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NUCLEAR WASTE

WHY IN NEWS?

  • Recently, India entered the vital second stage of India’s three stage nuclear program.

MORE ABOUT THE NEWS:

  • Government had approved Bhartiya Nabhikiya Vidyut Nigam Ltd (BHAVINI) to construct and operate India’s most advanced nuclear reactor-Prototype Fast Breeder Reactor (PFBR) back in 2003.
  • India will only be the second country after Russia to have commercial operating Fast Breeder Reactor.

ABOUT FAST BREEDER REACTOR(FBR):

  • It will initially use the Uranium-Plutonium Mixed Oxide (MOX) fuel.
  • It is known as breeder as the Uranium-238 “blanket” surrounding the fuel core will undergo nuclear transmutation to produce more fuel.
  • The use of Throium-232 as a blanket is also envisaged in this stage.
  • By transmutation, Thorium will create fissile Uranium-233 which will be used as fuel in the third stage.
  • Therefore, FBR is a stepping stone for the third stage of the program paving the way for the eventual full utilization of India’s abundant thorium reserves.
  • The Prototype FBR is an advanced third generation reactor with inherent passive safety features, like safe shut down of the plant in the event of an emergency.

WHAT IS NUCLEAR WASTE?

  • It is produced when in a fission reactor, neutrons bombard the nuclei of atoms of certain elements.

  • When one such nucleus absorbs a neutron, it destabilizes and breaks up, yielding some energy and the nuclei of diferent elements.
  • The spent fuel contains all the radioactive fission products and radioactive elements that are produced when each nucleus breaks apart to produce energy.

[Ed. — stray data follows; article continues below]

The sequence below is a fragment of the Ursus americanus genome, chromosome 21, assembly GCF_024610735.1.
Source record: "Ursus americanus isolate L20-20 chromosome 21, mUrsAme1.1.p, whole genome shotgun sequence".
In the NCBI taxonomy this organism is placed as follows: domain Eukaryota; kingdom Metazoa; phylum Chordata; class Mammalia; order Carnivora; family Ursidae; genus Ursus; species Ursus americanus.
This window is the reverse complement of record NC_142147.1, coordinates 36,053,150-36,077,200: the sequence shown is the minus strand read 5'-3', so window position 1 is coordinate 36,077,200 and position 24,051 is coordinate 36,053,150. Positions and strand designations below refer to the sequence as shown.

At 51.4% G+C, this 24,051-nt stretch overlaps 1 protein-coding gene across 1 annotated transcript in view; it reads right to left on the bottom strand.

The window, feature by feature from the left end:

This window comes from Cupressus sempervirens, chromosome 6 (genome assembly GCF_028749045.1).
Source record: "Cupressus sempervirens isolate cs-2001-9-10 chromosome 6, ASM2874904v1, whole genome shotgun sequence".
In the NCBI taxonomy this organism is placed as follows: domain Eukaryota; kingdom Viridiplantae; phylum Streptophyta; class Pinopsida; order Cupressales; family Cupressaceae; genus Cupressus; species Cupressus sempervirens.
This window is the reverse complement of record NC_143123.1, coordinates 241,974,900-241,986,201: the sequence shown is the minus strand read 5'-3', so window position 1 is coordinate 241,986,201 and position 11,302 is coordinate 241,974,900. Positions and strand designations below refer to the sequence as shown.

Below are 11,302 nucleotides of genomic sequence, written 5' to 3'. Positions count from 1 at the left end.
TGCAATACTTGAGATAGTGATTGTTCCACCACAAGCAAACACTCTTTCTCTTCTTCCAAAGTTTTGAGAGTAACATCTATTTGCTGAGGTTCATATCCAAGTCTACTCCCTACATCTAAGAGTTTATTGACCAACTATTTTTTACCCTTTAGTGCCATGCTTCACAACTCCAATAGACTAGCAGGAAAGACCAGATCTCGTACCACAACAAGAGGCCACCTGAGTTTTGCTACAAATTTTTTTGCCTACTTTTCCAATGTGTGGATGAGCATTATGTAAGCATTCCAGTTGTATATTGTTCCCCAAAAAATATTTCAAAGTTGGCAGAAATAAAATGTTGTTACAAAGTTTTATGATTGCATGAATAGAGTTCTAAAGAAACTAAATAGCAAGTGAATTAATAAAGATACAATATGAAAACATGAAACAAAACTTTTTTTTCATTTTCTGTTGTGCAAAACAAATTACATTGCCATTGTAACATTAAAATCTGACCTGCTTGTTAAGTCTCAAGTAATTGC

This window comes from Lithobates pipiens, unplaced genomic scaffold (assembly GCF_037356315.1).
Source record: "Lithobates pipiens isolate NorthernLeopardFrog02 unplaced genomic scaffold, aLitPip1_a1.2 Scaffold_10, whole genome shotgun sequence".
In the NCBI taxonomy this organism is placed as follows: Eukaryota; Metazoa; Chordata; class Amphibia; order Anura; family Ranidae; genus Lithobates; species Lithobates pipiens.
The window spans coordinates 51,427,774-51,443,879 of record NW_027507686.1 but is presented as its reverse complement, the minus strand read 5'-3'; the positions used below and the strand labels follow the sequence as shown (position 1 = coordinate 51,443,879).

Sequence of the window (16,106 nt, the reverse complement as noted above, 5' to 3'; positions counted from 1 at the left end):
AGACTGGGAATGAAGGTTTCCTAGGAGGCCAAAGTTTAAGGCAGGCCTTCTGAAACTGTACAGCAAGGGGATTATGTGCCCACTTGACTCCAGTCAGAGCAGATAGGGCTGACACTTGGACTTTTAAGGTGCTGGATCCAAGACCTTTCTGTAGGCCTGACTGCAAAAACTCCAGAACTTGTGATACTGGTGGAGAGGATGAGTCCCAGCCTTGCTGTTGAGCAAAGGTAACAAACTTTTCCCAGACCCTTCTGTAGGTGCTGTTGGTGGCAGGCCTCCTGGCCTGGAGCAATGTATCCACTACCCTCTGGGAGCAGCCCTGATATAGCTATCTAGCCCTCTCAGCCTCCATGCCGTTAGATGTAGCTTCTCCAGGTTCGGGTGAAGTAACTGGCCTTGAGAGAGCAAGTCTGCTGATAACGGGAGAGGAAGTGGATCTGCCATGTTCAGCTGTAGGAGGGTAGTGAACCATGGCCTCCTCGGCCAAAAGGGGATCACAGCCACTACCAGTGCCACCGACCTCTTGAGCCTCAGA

• Nuclear waste is highly radioactive and needs to be stored in facilities reinforced to prevent leakage and/or contamination of the local environment.

ISSUES RELATED TO NUCLEAR WASTE:

  • The nuclear waste management operation accounts hugely for about 24% of the costs.
  • These waste materials can remain radioactive and dangerous to human health for thousands of years.
  • Wastes are subject to special regulations that govern their handling, transportation, storage, and disposal to protect human health and the environment.
  • It can contaminate water resources (including groundwater) in the area.
  • Globally, about 15 million packages of radioactive material are transported each year on roads, railways, and ships.

SOLUTIONS TO NUCLEAR WASTE:

  • The biggest advantage of nuclear waste is that unlike other industrial toxic wastes, the principal hazard associated with waste i.e. radioactivity diminishes with time.
  • The radioactivity of nuclear waste decreases over time through a process called radioactive decay.
  • The time it takes for the radioactivity of radioactive material to decrease to half its original level is called the radioactive half-life.
  • Presently interim storage facilities provide an appropriate environment to contain and manage existing waste.
  • The decay of heat and radioactivity over time provides a strong incentive to store nuclear waste for a period before its final disposal.
  • As given, after 40 years, the radioactivity of the waste is decreased to about one-thousandth of the level at the point when it was unloaded.
  • Geological disposal facilities (GDFs) are used for the disposal of other toxic wastes, including those containing mercury, cyanide, arsenic and dioxins.
  • Nuclear Transmutation is another process to reduce waste quantities, but it is limited to a certain extent.

INDIA’S WAY OF DEALING WITH NUCLEAR WASTE:

  • According to International Panel on Fissile Materials (IPFM) report of 2015, India has nuclear waste re-processing plants in Trombay, Tarapur, and Kalpakkam.
  • As the wastes generated at the nuclear power stations during the operation are of low and intermediate activity level and thus managed at the site itself.
  • The on-site facilities are located at all nuclear power stations and the surrounding area is monitored for radioactivity.

The post NUCLEAR WASTE appeared first on Vajirao IAS.

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